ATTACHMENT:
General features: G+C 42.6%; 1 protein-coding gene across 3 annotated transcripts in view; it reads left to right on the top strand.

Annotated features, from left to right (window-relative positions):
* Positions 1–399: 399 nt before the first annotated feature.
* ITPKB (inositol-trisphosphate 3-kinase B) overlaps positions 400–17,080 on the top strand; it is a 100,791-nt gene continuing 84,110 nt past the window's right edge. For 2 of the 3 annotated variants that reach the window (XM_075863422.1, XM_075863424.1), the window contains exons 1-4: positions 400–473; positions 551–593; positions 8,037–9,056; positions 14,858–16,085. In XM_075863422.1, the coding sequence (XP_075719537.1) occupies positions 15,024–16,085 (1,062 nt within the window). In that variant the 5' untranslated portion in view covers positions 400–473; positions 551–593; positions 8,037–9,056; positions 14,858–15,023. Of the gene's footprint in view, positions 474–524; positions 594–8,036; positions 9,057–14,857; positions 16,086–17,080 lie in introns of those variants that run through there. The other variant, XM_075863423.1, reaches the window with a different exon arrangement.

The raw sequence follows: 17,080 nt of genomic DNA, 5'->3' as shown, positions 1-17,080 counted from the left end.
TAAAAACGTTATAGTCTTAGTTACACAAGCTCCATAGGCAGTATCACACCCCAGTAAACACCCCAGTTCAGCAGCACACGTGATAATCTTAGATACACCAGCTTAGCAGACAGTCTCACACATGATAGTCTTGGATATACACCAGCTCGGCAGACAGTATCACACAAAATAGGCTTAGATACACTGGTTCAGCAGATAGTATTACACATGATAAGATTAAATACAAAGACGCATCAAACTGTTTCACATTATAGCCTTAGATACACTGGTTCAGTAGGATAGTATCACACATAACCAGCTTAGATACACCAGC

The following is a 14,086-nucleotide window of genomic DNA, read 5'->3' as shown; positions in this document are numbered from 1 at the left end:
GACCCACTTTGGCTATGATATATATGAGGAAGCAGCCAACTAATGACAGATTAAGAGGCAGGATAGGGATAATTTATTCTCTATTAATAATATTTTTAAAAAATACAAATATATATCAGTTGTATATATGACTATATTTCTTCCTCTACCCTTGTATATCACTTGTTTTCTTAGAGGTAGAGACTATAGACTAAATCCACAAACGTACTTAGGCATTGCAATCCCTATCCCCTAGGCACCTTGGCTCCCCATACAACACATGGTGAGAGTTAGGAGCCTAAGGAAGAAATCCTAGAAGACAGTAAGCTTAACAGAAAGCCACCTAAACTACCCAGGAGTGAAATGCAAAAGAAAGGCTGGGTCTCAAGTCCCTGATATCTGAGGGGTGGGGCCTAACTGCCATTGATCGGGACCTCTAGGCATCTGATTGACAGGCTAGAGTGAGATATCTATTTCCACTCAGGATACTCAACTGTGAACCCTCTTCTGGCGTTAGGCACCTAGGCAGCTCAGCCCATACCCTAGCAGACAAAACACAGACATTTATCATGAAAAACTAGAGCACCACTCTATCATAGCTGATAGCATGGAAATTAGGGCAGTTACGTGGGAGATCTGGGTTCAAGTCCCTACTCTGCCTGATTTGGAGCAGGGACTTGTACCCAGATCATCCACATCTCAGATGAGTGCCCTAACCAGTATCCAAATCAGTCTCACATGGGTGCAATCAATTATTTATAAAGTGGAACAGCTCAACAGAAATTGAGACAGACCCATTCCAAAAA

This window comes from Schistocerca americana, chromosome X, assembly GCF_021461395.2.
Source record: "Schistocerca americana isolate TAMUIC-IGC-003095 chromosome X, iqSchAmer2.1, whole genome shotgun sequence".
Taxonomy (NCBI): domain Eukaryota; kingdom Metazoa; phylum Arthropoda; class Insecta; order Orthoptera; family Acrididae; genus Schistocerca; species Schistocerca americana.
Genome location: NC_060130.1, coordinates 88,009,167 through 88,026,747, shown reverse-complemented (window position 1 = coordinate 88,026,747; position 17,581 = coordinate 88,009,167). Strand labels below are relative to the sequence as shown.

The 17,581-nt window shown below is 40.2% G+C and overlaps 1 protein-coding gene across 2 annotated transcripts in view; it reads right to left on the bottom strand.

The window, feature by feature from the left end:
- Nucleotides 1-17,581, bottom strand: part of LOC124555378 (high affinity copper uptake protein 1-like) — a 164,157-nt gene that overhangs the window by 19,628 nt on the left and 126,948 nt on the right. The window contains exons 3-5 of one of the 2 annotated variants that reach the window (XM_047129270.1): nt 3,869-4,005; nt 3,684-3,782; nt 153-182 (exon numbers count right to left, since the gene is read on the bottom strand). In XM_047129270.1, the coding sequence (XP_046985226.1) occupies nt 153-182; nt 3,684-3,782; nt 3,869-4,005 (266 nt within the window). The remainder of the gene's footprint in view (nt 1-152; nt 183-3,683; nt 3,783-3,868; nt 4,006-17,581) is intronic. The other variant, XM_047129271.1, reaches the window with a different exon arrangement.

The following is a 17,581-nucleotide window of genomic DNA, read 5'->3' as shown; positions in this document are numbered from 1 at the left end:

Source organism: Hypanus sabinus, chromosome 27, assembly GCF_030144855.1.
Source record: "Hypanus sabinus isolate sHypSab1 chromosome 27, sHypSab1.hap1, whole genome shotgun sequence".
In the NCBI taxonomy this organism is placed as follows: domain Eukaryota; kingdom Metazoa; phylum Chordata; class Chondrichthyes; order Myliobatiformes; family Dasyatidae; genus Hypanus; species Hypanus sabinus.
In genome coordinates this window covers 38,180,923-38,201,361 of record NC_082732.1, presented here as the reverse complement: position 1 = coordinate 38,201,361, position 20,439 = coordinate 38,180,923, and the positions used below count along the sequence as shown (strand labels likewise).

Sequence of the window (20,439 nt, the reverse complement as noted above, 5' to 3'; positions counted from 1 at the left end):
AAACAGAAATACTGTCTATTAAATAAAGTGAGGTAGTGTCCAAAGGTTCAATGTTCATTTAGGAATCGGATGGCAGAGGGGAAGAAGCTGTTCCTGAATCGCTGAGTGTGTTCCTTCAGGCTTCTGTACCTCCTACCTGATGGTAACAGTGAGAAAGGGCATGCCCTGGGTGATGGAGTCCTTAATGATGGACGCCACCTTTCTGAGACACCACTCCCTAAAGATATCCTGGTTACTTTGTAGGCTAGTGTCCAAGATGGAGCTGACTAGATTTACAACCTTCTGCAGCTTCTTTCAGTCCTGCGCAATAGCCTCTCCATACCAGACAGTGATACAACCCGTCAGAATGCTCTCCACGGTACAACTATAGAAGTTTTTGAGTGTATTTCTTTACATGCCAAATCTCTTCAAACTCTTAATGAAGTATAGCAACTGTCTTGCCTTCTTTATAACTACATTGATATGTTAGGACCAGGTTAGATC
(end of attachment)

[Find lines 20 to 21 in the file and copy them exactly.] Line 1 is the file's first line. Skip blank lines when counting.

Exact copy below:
In genome coordinates this window covers 38,180,923-38,201,361 of record NC_082732.1, presented here as the reverse complement: position 1 = coordinate 38,201,361, position 20,439 = coordinate 38,180,923, and the positions used below count along the sequence as shown (strand labels likewise).

Sequence of the window (20,439 nt, the reverse complement as noted above, 5' to 3'; positions counted from 1 at the left end):